David
Favrod

Projects

David Favrod – Gaijin

ART DIRECTION

David Favrod – Gaijin

Diploma project by David Favrod

“I usually find it hard to speak about myself. I always stumble in the paradoxes of 'who am I?'. In terms of factual information, I surely appear to be the most well informed person about my own self. But as soon as I need to communicate about who I am, I tend to do it through filters, selecting what I want to communicate, and how I wish to do it, in accordance with my interests and sensitivity. So what can be the objective value of the way that I picture my family and my life? How much does it concretely relates to reality or not? 'Gaijin' is the japanese word meaning 'the foreigner'.” David Favrod

David Favrod – Gaijin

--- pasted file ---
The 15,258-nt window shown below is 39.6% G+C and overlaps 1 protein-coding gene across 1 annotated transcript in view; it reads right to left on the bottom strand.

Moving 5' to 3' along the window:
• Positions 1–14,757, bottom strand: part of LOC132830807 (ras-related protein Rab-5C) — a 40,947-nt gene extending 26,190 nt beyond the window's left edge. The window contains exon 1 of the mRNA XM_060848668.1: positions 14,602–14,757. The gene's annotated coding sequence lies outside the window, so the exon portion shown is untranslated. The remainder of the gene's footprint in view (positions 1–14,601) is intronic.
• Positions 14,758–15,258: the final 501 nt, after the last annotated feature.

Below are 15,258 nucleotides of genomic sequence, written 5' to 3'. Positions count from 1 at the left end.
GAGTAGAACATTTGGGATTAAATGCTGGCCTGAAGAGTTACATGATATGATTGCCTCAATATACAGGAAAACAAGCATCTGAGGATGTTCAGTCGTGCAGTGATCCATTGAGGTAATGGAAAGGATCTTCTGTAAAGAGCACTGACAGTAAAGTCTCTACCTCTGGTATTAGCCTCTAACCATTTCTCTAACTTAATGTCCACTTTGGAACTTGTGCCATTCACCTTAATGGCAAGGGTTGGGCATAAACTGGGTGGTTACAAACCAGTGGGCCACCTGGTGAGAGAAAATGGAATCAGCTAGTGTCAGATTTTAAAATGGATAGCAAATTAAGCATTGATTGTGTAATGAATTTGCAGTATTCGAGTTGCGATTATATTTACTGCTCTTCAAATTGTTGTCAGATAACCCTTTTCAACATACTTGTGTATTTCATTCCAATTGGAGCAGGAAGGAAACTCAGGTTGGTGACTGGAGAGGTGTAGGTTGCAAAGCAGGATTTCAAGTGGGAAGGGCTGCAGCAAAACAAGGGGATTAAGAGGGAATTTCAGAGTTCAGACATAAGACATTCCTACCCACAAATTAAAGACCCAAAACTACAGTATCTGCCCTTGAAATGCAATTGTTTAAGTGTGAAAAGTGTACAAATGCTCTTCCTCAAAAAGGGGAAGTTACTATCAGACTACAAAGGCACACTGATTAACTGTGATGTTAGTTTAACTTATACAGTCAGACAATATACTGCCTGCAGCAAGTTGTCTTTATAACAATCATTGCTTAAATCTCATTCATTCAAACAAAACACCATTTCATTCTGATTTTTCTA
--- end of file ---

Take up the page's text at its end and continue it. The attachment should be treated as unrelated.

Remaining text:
PHOTOGRAPHY

David Favrod – Gaijin

Diploma project by David Favrod

«For a Swiss, I am a Japanese and for a Japanese I am a Swiss or rather a gaijin.» My name is David "Takashi" Favrod. I was born on the 2nd of July 1982 in Kobe, Japan, of a Japanese mother and a Swiss father. When I was 6 months old, my parents decided to come and live in Switzerland, more precisely in Vionnaz, a little village in lower Valais. As my father had to travel for his work a lot, I was mainly brought up by my mother who taught me her principles and her culture. When I was 18, I asked for double nationality at the Japanese embassy, but they refused, because it is only given to Japanese women who wish to obtain their husband’s nationality. It is from this feeling of rejection and also from a desire to prove that I am as Japanese as I am Swiss that this work was created. “Gaijin” is a fictional narrative, a tool for my quest for identity, where self-portraits imply an intimate and solitary relationship that I have with myself. The mirror image is frozen in a figurative alter ego that serves as an anchor point. The aim of this work is to create “my own Japan”, in Switzerland, from memories of my journeys when I was small, my mother’s stories, popular and traditional culture and my grandparents war narratives. David Favrod